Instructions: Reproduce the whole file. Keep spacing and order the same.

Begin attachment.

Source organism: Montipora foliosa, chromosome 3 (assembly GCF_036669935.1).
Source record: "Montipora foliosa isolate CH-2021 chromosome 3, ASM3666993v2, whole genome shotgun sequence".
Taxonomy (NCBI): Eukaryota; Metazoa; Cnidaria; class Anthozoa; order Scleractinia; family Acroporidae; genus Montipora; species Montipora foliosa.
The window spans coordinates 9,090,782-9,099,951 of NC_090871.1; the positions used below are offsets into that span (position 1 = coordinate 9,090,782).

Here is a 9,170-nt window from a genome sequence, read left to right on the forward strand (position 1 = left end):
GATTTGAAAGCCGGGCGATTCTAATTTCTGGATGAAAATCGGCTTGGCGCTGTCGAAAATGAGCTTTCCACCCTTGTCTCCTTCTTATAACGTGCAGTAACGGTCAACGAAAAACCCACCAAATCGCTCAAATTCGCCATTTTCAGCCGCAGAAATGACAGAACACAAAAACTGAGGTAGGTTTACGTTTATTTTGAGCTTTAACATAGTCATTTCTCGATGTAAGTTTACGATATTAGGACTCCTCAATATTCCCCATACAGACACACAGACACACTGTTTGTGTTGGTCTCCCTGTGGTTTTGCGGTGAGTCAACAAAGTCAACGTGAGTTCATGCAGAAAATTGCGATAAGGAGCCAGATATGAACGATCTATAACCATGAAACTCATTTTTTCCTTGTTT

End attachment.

Source organism: Montipora foliosa, chromosome 3 (assembly GCF_036669935.1).
Source record: "Montipora foliosa isolate CH-2021 chromosome 3, ASM3666993v2, whole genome shotgun sequence".
Taxonomy (NCBI): Eukaryota; Metazoa; Cnidaria; class Anthozoa; order Scleractinia; family Acroporidae; genus Montipora; species Montipora foliosa.
The window spans coordinates 9,090,782-9,099,951 of NC_090871.1; the positions used below are offsets into that span (position 1 = coordinate 9,090,782).

Here is a 9,170-nt window from a genome sequence, read left to right on the forward strand (position 1 = left end):
GATTTGAAAGCCGGGCGATTCTAATTTCTGGATGAAAATCGGCTTGGCGCTGTCGAAAATGAGCTTTCCACCCTTGTCTCCTTCTTATAACGTGCAGTAACGGTCAACGAAAAACCCACCAAATCGCTCAAATTCGCCATTTTCAGCCGCAGAAATGACAGAACACAAAAACTGAGGTAGGTTTACGTTTATTTTGAGCTTTAACATAGTCATTTCTCGATGTAAGTTTACGATATTAGGACTCCTCAATATTCCCCATACAGACACACAGACACACTGTTTGTGTTGGTCTCCCTGTGGTTTTGCGGTGAGTCAACAAAGTCAACGTGAGTTCATGCAGAAAATTGCGATAAGGAGCCAGATATGAACGATCTATAACCATGAAACTCATTTTTTCCTTGTTT